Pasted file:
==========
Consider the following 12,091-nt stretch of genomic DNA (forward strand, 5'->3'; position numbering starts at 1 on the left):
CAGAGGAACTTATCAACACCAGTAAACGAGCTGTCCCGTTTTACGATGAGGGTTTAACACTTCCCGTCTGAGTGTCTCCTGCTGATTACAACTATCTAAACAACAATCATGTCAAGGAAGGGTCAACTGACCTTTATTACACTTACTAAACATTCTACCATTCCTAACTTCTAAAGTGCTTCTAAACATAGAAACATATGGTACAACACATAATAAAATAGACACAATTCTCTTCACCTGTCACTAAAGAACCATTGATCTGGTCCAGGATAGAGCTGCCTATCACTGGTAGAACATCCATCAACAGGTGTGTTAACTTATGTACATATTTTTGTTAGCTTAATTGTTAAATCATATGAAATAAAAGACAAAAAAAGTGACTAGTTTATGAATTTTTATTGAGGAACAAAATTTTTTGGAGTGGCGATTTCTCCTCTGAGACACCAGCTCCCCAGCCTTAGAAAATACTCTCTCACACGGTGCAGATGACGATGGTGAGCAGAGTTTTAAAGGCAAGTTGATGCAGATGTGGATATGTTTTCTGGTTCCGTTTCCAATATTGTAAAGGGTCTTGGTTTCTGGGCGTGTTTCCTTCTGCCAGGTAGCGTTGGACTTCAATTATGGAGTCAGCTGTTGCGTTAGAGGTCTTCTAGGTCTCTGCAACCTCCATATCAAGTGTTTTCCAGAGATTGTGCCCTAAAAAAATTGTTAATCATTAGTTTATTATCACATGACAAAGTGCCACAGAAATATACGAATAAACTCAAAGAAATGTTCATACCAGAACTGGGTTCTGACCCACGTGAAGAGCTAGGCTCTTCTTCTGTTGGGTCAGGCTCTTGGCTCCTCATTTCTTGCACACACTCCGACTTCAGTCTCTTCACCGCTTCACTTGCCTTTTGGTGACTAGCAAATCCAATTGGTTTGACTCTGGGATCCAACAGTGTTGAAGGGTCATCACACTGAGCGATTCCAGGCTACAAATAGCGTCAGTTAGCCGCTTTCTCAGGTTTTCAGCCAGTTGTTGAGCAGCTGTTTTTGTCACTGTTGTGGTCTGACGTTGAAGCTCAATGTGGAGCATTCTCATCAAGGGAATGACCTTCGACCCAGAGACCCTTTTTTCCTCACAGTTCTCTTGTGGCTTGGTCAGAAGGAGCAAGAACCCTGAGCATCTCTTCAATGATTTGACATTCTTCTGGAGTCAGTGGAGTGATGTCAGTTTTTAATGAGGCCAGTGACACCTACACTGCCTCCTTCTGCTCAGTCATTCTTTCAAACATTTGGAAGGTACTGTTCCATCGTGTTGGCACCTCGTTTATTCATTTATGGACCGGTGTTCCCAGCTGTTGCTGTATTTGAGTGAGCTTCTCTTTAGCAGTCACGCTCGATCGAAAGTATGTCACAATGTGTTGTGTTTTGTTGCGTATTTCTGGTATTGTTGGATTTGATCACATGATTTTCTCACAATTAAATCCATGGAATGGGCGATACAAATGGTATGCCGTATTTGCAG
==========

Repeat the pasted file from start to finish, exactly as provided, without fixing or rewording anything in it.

Consider the following 12,091-nt stretch of genomic DNA (forward strand, 5'->3'; position numbering starts at 1 on the left):
CAGAGGAACTTATCAACACCAGTAAACGAGCTGTCCCGTTTTACGATGAGGGTTTAACACTTCCCGTCTGAGTGTCTCCTGCTGATTACAACTATCTAAACAACAATCATGTCAAGGAAGGGTCAACTGACCTTTATTACACTTACTAAACATTCTACCATTCCTAACTTCTAAAGTGCTTCTAAACATAGAAACATATGGTACAACACATAATAAAATAGACACAATTCTCTTCACCTGTCACTAAAGAACCATTGATCTGGTCCAGGATAGAGCTGCCTATCACTGGTAGAACATCCATCAACAGGTGTGTTAACTTATGTACATATTTTTGTTAGCTTAATTGTTAAATCATATGAAATAAAAGACAAAAAAAGTGACTAGTTTATGAATTTTTATTGAGGAACAAAATTTTTTGGAGTGGCGATTTCTCCTCTGAGACACCAGCTCCCCAGCCTTAGAAAATACTCTCTCACACGGTGCAGATGACGATGGTGAGCAGAGTTTTAAAGGCAAGTTGATGCAGATGTGGATATGTTTTCTGGTTCCGTTTCCAATATTGTAAAGGGTCTTGGTTTCTGGGCGTGTTTCCTTCTGCCAGGTAGCGTTGGACTTCAATTATGGAGTCAGCTGTTGCGTTAGAGGTCTTCTAGGTCTCTGCAACCTCCATATCAAGTGTTTTCCAGAGATTGTGCCCTAAAAAAATTGTTAATCATTAGTTTATTATCACATGACAAAGTGCCACAGAAATATACGAATAAACTCAAAGAAATGTTCATACCAGAACTGGGTTCTGACCCACGTGAAGAGCTAGGCTCTTCTTCTGTTGGGTCAGGCTCTTGGCTCCTCATTTCTTGCACACACTCCGACTTCAGTCTCTTCACCGCTTCACTTGCCTTTTGGTGACTAGCAAATCCAATTGGTTTGACTCTGGGATCCAACAGTGTTGAAGGGTCATCACACTGAGCGATTCCAGGCTACAAATAGCGTCAGTTAGCCGCTTTCTCAGGTTTTCAGCCAGTTGTTGAGCAGCTGTTTTTGTCACTGTTGTGGTCTGACGTTGAAGCTCAATGTGGAGCATTCTCATCAAGGGAATGACCTTCGACCCAGAGACCCTTTTTTCCTCACAGTTCTCTTGTGGCTTGGTCAGAAGGAGCAAGAACCCTGAGCATCTCTTCAATGATTTGACATTCTTCTGGAGTCAGTGGAGTGATGTCAGTTTTTAATGAGGCCAGTGACACCTACACTGCCTCCTTCTGCTCAGTCATTCTTTCAAACATTTGGAAGGTACTGTTCCATCGTGTTGGCACCTCGTTTATTCATTTATGGACCGGTGTTCCCAGCTGTTGCTGTATTTGAGTGAGCTTCTCTTTAGCAGTCACGCTCGATCGAAAGTATGTCACAATGTGTTGTGTTTTGTTGCGTATTTCTGGTATTGTTGGATTTGATCACATGATTTTCTCACAATTAAATCCATGGAATGGGCGATACAAATGGTATGCCGTATTTGCAG